“The ones I took on were because I felt they’d be good ones going forward. And actually, that relationship is now going to be very solid because they do feel like I kind of saved their skin last minute.”
If your practice is flexible and can take on clients during that busy period, the potential returns from growing your client base can be far greater than a one-off fee for filing a return.
Dealing with disorganised clients or those without good digital records is an ongoing issue for a number of practices. It appears that client education, better communication and using the right tools and software are key considerations.
The panellists both agreed that the most important thing to improve was chasing clients throughout the year in order to minimise the January rush. It’s important to make sure that important records such as P60s, and other documents from employers, pension providers or HMRC are available well ahead of time to avoid the risk of any technical glitches and customer service delays due to spikes in demand at pension providers or HMRC.
How you can improve the next self assessment season
When asked what they would do differently next year to improve things, both panellists and the audience put forward a number of solutions. 57% of attendees were in favour of chasing clients earlier for data. In particular, the panel agreed that the automation of client chasing was an area to improve.
Automated processes and integrated solutions across your entire practice are vital. These can synchronise with HMRC and other data sources relevant to each client. As your practice grows and the margins on compliance work such as self assessment are squeezed, this becomes ever more important.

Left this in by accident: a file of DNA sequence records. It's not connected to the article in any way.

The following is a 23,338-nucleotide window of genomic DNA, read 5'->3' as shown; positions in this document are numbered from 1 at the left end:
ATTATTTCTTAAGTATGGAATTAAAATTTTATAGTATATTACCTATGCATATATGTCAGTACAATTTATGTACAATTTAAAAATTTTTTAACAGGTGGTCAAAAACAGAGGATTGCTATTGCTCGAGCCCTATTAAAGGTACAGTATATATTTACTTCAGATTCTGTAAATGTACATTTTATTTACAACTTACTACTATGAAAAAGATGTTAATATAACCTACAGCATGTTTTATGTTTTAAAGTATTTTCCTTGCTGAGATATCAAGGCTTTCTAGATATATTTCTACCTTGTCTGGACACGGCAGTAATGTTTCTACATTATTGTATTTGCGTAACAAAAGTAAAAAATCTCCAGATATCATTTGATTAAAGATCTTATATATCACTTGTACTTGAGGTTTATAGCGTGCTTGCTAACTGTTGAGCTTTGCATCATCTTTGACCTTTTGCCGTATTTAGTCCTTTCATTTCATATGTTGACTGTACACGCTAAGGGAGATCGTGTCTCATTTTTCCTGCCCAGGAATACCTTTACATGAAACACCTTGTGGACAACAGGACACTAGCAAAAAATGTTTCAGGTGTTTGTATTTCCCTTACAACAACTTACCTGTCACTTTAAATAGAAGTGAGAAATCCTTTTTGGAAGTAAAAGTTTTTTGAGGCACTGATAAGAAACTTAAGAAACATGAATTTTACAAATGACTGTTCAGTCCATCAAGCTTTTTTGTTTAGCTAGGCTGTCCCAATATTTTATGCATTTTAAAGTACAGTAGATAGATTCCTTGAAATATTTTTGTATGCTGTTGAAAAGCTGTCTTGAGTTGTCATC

Having a fully integrated suite of tools is the ideal solution here. Getting a complete picture of each client’s accounts, tracking your whole client base and using automated emails to chase outstanding information can really pay dividends.
The challenge that practices face is identifying the best solution, with so many software solutions available on the market. For practices that would rather not waste time ensuring that multiple apps are integrated properly, an all-in-one platform such as Wolters Kluwer’s CCH suite can be significantly advantageous.
How self assessment season can help your practice grow
Once you have delivered a great service to your new and existing clients, it’s also important to identify opportunities to upsell further services. This will help to grow your revenue per client, leading to overall practice growth. Again, technology is key here.
Johnson Smillie associate Anne Melville said “The reporting tool for CCH Personal Tax is very good. As a firm, we like to be proactive on behalf of our clients. We use this to identify opportunities where they might benefit from advice or tax planning. It’s simple to produce a report of clients with a certain source of income, or those earning above a particular amount, so that we can market our services accordingly.”
To make the next self assessment season better, you need to help your clients become more efficient throughout the year - using the right technology and tools. This will help you to manage your annual workload more effectively.
If you’d like to hear more about how Wolters Kluwer’s integrated suite can help make your 2024 self assessment season more profitable and hassle-free, please get in touch.